In designing some flyback DC-DC converters (to give us isolation), we have been simulating potential designs in LTSpice, which has gone well. (Isn't LT great at documentation? Pretty much perfect instructions on putting transformers into LTSpice: http://cds.linear.com/docs/en/lt-journal/LTMag-V16N3-23-LTspice_Transformers-MikeEngelhardt.pdf)

The issue comes when we start including leakage inductance in our simulations, either by using a series inductor or a coupling co-eff of less than one. In much of the documentation about simulating transfromers they say "you can include leakage by use of a less than one coupling factor, or by putting in a series inductor, but that's not really important so don't worry about it."

As we want to check the real efficenies of the power supply, we want to include the leakage inductance. If we are using a standard transfromer from WURTH or similar, we can download the SPICE model (which states it includes leakage inductance), put it in the system, and all seems ok. However, if we follow the instructions for either less than 1 coupling factor (which works out to be about 0.97 for our 38uH inductor with 2.5uH leakage), or in series inductor (2.5uH inductor in line with the primary coil), we get a very poor system that doesn't look anything close to as good as one using a standard SPICE model from WURTH, despite the WURTH model including the parasitics.

The question is: how much influence does leakage inductance have in a system? Is 2.5uH leakage really as bad as our simulations show? How signficant is leakage inductance compared to a series DC resitance of 0.07?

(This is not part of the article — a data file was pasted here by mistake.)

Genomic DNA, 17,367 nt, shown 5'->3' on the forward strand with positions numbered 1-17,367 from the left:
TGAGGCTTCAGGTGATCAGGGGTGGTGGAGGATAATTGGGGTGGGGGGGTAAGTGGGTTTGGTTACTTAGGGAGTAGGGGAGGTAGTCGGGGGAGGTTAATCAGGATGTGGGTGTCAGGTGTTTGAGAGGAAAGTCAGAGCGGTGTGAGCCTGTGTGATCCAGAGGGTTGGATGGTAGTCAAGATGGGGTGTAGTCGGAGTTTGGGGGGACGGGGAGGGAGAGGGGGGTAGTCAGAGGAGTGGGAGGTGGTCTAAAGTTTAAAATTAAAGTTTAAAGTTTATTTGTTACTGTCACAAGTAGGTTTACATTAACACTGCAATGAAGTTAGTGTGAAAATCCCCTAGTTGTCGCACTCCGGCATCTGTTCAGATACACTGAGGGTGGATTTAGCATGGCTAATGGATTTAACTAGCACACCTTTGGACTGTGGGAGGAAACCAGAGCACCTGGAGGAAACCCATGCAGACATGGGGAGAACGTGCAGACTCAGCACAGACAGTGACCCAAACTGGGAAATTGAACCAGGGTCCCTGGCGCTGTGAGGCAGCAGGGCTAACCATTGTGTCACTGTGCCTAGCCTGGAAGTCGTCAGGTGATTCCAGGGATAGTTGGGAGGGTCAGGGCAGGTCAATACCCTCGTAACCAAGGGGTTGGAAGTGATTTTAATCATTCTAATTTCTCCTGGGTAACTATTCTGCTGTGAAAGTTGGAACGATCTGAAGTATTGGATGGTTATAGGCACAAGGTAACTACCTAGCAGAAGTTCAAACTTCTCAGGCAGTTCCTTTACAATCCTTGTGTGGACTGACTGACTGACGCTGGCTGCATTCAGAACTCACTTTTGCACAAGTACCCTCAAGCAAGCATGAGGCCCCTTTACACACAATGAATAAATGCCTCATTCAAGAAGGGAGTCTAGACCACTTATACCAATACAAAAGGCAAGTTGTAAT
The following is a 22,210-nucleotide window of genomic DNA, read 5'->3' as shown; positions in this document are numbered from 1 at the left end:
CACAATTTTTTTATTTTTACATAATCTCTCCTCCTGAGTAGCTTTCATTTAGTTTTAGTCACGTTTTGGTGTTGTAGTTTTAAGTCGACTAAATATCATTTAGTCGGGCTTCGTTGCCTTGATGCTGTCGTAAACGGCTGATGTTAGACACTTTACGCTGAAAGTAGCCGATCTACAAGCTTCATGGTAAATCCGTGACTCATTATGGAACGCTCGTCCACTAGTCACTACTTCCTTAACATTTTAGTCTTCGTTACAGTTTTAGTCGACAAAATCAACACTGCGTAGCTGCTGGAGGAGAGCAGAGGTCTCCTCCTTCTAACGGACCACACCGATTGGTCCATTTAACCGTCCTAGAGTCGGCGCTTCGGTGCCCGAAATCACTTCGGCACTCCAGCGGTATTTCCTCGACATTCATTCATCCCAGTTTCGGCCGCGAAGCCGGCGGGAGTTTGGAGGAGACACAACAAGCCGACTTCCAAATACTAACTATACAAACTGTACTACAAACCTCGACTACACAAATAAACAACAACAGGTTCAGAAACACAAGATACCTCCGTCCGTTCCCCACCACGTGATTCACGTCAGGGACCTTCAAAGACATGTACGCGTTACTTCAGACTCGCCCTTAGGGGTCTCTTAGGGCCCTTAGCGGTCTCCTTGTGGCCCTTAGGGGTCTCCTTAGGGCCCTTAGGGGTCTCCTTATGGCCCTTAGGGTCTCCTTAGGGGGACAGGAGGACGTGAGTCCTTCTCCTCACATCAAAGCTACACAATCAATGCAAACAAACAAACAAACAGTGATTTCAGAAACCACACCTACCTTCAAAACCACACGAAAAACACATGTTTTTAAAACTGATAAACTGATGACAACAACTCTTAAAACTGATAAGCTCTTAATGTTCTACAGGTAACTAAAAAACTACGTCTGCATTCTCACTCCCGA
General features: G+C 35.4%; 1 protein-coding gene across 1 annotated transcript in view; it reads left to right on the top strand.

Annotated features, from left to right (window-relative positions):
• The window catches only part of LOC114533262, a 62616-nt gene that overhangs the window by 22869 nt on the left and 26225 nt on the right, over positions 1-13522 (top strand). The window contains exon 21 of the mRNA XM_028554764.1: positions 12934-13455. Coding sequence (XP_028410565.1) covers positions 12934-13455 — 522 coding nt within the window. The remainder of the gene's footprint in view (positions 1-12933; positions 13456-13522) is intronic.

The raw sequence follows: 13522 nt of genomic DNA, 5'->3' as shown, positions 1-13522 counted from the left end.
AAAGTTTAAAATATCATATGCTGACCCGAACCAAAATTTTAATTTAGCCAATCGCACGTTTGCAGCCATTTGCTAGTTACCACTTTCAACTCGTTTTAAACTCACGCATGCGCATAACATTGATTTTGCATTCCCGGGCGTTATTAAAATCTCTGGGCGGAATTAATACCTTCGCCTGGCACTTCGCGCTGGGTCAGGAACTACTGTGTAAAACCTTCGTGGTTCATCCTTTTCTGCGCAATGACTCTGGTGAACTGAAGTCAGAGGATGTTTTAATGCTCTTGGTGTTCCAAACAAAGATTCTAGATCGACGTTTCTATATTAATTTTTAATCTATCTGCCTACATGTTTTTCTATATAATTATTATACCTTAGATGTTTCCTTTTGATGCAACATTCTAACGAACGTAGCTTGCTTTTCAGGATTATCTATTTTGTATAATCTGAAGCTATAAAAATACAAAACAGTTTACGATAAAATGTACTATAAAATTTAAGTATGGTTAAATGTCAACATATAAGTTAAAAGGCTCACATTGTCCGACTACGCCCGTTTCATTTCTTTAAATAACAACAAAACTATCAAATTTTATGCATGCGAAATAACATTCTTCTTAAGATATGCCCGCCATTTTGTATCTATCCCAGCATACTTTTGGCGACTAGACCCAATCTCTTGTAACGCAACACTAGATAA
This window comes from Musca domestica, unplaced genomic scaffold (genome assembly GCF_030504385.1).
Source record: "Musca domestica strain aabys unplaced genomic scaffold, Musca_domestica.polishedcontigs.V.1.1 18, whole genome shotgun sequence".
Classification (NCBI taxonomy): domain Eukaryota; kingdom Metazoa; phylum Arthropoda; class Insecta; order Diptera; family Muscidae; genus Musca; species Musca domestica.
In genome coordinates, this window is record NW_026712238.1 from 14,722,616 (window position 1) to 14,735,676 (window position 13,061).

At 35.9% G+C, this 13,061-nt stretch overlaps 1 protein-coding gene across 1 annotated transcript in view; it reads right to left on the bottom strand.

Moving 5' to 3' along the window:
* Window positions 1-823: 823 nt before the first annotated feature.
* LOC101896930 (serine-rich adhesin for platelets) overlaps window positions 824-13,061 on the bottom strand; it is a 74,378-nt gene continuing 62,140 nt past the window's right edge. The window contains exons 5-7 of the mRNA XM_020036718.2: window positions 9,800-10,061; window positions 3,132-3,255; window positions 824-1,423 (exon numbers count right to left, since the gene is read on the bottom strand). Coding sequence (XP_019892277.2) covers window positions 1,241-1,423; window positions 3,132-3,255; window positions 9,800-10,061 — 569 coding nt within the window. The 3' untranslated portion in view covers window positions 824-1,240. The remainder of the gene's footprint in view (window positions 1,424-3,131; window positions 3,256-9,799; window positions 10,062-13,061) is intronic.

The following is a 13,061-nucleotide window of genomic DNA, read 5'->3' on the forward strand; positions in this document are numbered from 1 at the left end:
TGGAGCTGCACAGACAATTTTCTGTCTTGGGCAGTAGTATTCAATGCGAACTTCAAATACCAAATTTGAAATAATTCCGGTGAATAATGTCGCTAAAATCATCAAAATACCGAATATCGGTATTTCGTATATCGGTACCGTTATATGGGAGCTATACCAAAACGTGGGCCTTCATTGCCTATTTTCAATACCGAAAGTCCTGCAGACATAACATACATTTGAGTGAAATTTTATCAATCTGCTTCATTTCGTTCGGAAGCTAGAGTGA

NOTE: this is using LT3748, a transformer with a turns ratio of 4:1, primary inductance of 38uH, leakage indutance of 2.5uH, DC resistance of 0.07 primary side and DC resistance of 0.01 on the scondary side

  • 2
    \$\begingroup\$ "we get a very poor system that doesn't look anything close to as good as one using a standard SPICE model " - this means nothing and is unhelpful at describing the problem you are facing. \$\endgroup\$
    – Andy aka
    Feb 11, 2016 at 8:07

2 Answers 2


In a flyback transformer design you are storing energy in the primary then releasing it to the secondary. If you have leakage inductance, there is energy stored in the primary that doesn't get coupled to the secondary. This uncoupled energy has to be "burned off". This is where inefficiencies can be seen.

If you have a coupling factor (k) of 0.97 and a primary inductance of 38 uH, the leakage inductance is 38 uH x (1 - \$k^2\$) = 2.25 uH.

Given that primary energy storage is all to do with the peak current (squared) in the charge cycle, and this current is common to coupling and leakage inductance, then the "loss" of this circuit (ignoring all other losses) has to be 2.25/(38-2.25) = 6.3%.

How signficant is leakage inductance compared to a series DC resitance of 0.07?

There is no information in your question that allows this to be computed.


Leakage inductance is very bad in the isolated flyback convertor .Minimising leakage inductance is more difficult with a gapped transformer . The ratio of leakage inductance to magnetising inductance will end up being the ratio of energy burnt to energy transferred . This puts an upper bound on efficiency and in practice can make cracking 90% a real challenge .Some designers adopt leakage energy recovery schemes like active clamps to get good full load efficiency . The DCR is not too bad even when peak currents are high relative to the average currents but beware of AC resistance which can be many times the DC resistance on a badly designed coil .Some people are running Litz wire to sort the AC resistance problem .The penalties for this are poor packing factor and production issues .On flyback design with mosfets there is little to be gained in switching loss reduction if you have not dealt with the leakage inductance .


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